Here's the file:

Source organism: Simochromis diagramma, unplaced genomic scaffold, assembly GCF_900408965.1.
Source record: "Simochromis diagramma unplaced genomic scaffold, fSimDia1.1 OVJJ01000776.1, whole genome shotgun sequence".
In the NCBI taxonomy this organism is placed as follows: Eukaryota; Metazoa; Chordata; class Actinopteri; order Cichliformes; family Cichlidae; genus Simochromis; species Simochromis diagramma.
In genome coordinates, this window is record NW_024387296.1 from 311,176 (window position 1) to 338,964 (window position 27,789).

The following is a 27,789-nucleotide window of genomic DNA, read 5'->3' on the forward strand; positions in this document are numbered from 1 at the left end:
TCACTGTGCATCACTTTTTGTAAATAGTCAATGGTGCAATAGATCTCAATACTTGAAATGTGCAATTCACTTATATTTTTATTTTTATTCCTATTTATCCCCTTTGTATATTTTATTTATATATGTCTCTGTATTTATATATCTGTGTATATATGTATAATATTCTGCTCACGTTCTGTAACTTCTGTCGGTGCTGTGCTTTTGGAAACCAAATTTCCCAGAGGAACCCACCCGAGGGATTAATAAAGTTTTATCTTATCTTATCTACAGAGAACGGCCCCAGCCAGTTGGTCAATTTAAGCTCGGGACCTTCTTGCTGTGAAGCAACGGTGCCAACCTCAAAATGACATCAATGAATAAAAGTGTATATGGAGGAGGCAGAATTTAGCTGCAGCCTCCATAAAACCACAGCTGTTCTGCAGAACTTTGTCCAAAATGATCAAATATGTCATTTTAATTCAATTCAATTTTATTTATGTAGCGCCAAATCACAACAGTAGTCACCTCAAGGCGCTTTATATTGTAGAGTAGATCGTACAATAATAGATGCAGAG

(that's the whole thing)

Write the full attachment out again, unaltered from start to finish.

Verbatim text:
Source organism: Simochromis diagramma, unplaced genomic scaffold, assembly GCF_900408965.1.
Source record: "Simochromis diagramma unplaced genomic scaffold, fSimDia1.1 OVJJ01000776.1, whole genome shotgun sequence".
In the NCBI taxonomy this organism is placed as follows: Eukaryota; Metazoa; Chordata; class Actinopteri; order Cichliformes; family Cichlidae; genus Simochromis; species Simochromis diagramma.
In genome coordinates, this window is record NW_024387296.1 from 311,176 (window position 1) to 338,964 (window position 27,789).

The following is a 27,789-nucleotide window of genomic DNA, read 5'->3' on the forward strand; positions in this document are numbered from 1 at the left end:
TCACTGTGCATCACTTTTTGTAAATAGTCAATGGTGCAATAGATCTCAATACTTGAAATGTGCAATTCACTTATATTTTTATTTTTATTCCTATTTATCCCCTTTGTATATTTTATTTATATATGTCTCTGTATTTATATATCTGTGTATATATGTATAATATTCTGCTCACGTTCTGTAACTTCTGTCGGTGCTGTGCTTTTGGAAACCAAATTTCCCAGAGGAACCCACCCGAGGGATTAATAAAGTTTTATCTTATCTTATCTACAGAGAACGGCCCCAGCCAGTTGGTCAATTTAAGCTCGGGACCTTCTTGCTGTGAAGCAACGGTGCCAACCTCAAAATGACATCAATGAATAAAAGTGTATATGGAGGAGGCAGAATTTAGCTGCAGCCTCCATAAAACCACAGCTGTTCTGCAGAACTTTGTCCAAAATGATCAAATATGTCATTTTAATTCAATTCAATTTTATTTATGTAGCGCCAAATCACAACAGTAGTCACCTCAAGGCGCTTTATATTGTAGAGTAGATCGTACAATAATAGATGCAGAG